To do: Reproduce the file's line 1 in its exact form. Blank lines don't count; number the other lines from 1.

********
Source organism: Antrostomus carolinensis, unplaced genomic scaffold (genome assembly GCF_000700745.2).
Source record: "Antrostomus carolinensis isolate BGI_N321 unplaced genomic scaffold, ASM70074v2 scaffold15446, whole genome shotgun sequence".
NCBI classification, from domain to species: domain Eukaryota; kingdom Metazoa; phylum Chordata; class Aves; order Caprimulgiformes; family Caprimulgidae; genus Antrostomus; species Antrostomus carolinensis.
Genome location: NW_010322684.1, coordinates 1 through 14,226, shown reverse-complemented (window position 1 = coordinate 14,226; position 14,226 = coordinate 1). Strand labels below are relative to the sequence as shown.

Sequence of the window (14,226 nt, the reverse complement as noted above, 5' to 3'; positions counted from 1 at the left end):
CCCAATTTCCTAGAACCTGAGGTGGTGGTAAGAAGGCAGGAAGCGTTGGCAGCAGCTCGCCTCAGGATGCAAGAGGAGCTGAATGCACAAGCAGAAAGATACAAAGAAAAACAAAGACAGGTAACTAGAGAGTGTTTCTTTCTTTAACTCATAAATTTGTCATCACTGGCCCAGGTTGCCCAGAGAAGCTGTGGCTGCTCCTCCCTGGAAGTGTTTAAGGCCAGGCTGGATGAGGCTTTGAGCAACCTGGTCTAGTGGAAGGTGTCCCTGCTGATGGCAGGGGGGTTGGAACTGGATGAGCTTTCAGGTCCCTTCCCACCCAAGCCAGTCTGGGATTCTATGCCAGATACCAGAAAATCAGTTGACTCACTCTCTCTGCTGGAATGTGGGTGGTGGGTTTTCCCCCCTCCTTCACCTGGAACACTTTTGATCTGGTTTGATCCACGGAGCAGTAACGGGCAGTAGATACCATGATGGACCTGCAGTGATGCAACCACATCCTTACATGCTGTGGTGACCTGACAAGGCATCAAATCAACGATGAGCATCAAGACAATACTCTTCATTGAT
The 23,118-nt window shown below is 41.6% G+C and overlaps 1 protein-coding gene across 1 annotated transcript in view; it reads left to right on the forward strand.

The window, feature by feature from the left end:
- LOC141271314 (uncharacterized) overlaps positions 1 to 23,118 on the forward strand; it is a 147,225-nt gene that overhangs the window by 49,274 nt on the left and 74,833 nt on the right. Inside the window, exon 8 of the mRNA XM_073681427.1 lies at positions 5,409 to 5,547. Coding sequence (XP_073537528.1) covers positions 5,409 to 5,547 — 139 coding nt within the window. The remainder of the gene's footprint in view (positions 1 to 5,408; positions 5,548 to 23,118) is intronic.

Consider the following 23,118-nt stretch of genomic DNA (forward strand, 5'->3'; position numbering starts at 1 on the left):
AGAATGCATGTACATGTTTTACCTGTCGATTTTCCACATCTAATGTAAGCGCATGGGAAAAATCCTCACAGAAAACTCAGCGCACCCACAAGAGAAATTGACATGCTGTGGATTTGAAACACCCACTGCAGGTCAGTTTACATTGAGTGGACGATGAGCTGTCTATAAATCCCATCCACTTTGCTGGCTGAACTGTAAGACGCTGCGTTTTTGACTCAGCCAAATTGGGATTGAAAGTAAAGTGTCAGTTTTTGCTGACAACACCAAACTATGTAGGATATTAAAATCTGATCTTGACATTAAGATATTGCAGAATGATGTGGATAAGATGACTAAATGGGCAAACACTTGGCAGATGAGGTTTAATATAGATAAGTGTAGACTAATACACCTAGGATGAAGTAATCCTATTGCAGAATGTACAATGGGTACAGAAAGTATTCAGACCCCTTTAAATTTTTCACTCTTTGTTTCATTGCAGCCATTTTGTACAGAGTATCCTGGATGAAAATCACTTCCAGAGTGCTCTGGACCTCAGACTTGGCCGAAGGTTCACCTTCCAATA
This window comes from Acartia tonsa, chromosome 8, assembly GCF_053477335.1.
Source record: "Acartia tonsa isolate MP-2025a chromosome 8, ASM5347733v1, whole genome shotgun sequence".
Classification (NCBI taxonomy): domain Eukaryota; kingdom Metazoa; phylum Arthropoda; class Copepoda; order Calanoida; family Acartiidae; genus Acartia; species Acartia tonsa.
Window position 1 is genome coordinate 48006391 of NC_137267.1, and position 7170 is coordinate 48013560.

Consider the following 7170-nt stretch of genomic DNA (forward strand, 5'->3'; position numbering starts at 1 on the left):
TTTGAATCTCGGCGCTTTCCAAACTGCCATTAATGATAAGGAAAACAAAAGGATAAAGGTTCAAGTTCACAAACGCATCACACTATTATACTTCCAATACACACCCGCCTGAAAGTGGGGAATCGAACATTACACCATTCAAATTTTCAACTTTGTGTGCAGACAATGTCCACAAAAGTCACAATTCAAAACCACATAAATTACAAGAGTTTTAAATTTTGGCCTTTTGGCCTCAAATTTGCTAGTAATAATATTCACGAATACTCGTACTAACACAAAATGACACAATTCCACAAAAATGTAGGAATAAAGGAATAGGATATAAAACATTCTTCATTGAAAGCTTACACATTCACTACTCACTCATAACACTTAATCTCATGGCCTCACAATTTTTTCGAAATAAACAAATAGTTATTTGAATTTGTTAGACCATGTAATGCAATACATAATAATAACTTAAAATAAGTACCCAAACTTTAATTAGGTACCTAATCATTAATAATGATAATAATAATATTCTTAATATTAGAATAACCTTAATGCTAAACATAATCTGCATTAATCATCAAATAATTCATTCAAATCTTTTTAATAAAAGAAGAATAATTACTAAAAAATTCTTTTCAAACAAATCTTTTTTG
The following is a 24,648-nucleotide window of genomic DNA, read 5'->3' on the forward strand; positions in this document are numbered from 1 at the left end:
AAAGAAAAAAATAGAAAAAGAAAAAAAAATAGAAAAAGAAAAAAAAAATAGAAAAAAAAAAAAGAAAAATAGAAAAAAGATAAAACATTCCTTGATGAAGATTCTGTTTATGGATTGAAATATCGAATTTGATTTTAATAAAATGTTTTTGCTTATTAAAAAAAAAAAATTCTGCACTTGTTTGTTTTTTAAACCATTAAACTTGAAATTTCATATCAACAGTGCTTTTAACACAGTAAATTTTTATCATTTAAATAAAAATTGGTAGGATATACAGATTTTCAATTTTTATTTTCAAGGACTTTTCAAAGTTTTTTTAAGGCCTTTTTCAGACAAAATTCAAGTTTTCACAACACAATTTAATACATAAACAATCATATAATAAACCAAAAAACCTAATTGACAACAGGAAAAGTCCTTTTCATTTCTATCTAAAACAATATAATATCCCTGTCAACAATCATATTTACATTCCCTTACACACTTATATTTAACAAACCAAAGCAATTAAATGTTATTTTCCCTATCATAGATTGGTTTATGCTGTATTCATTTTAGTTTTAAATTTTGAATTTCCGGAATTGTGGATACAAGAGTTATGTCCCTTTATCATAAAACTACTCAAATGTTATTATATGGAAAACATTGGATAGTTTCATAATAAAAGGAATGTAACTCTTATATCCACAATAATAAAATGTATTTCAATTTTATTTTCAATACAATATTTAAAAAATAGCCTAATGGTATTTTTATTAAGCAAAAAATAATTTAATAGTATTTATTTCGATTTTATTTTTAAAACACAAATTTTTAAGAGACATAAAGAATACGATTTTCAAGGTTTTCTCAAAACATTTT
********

Source organism: Antrostomus carolinensis, unplaced genomic scaffold (genome assembly GCF_000700745.2).